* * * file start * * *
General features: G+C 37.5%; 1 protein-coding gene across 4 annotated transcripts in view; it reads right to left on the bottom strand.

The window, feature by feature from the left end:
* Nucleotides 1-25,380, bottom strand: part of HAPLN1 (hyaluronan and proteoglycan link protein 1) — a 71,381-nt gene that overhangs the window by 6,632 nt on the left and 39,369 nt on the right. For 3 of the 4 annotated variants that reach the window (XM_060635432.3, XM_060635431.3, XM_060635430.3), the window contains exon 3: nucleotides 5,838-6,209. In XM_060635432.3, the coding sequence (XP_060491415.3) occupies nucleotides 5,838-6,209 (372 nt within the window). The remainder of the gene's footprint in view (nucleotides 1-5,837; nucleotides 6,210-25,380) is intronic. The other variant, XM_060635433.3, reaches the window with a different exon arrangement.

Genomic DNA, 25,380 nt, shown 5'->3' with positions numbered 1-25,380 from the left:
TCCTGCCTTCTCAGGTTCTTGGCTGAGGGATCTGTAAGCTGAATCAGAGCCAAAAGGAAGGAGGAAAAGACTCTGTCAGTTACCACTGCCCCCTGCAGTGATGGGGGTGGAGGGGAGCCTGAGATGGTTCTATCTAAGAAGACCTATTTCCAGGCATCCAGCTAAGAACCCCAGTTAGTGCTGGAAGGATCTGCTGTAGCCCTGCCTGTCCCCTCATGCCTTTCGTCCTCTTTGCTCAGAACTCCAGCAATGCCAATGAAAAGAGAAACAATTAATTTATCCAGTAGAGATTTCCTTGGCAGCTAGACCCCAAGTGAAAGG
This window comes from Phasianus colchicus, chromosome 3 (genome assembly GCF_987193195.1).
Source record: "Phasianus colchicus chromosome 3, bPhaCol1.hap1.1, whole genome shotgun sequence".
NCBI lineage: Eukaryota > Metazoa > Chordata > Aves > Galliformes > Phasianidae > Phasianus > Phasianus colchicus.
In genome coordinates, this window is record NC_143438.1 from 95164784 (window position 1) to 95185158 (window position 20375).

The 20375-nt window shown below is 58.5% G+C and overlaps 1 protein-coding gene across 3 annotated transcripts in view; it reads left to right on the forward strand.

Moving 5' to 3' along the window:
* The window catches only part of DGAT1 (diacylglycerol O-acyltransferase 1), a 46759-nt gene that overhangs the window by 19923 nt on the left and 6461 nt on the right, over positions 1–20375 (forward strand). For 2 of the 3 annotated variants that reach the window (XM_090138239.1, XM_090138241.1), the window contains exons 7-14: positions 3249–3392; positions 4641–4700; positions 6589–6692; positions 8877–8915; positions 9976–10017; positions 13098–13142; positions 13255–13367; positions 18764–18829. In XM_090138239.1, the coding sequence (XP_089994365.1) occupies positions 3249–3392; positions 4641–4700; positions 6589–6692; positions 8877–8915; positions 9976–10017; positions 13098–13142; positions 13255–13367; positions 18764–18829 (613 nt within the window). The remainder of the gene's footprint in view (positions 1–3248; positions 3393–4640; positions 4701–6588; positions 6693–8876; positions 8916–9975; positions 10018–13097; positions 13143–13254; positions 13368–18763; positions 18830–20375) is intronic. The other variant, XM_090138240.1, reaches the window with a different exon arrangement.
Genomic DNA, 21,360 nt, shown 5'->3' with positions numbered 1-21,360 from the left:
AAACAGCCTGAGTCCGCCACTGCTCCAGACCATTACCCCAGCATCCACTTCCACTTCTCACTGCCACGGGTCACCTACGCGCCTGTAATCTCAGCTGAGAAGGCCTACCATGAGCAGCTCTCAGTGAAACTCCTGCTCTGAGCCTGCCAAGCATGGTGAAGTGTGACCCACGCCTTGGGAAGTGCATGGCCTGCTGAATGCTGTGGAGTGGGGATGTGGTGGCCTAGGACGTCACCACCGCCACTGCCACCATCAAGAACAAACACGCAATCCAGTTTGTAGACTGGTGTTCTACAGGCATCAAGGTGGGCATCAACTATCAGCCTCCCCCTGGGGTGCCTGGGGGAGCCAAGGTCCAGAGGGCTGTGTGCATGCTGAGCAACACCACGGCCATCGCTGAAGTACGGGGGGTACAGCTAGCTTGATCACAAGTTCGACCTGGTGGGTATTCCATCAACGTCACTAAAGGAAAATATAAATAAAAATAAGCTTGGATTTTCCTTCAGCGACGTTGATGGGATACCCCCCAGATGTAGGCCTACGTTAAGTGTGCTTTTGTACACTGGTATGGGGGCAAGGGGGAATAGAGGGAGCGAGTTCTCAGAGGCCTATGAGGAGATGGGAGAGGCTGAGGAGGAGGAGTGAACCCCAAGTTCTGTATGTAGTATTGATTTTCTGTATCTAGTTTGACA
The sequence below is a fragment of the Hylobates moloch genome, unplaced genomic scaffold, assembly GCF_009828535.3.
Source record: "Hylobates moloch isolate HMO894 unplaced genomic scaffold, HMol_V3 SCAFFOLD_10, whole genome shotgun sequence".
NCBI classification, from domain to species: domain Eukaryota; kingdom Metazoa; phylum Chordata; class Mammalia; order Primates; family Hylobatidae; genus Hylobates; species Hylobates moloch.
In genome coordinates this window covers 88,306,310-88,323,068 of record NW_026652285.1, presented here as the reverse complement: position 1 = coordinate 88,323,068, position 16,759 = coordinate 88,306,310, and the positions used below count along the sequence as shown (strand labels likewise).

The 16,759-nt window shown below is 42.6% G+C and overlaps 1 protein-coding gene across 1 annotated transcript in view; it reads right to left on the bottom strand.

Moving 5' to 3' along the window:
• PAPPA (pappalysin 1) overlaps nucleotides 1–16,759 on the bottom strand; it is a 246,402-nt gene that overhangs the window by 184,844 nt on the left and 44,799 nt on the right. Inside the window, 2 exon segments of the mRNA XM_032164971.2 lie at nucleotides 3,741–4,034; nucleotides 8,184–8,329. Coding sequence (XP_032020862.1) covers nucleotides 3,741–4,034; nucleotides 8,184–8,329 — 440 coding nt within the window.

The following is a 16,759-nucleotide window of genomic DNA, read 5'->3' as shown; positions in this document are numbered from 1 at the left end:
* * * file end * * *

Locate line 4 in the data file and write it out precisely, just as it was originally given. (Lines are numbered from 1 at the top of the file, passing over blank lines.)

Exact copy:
Genomic DNA, 25,380 nt, shown 5'->3' with positions numbered 1-25,380 from the left: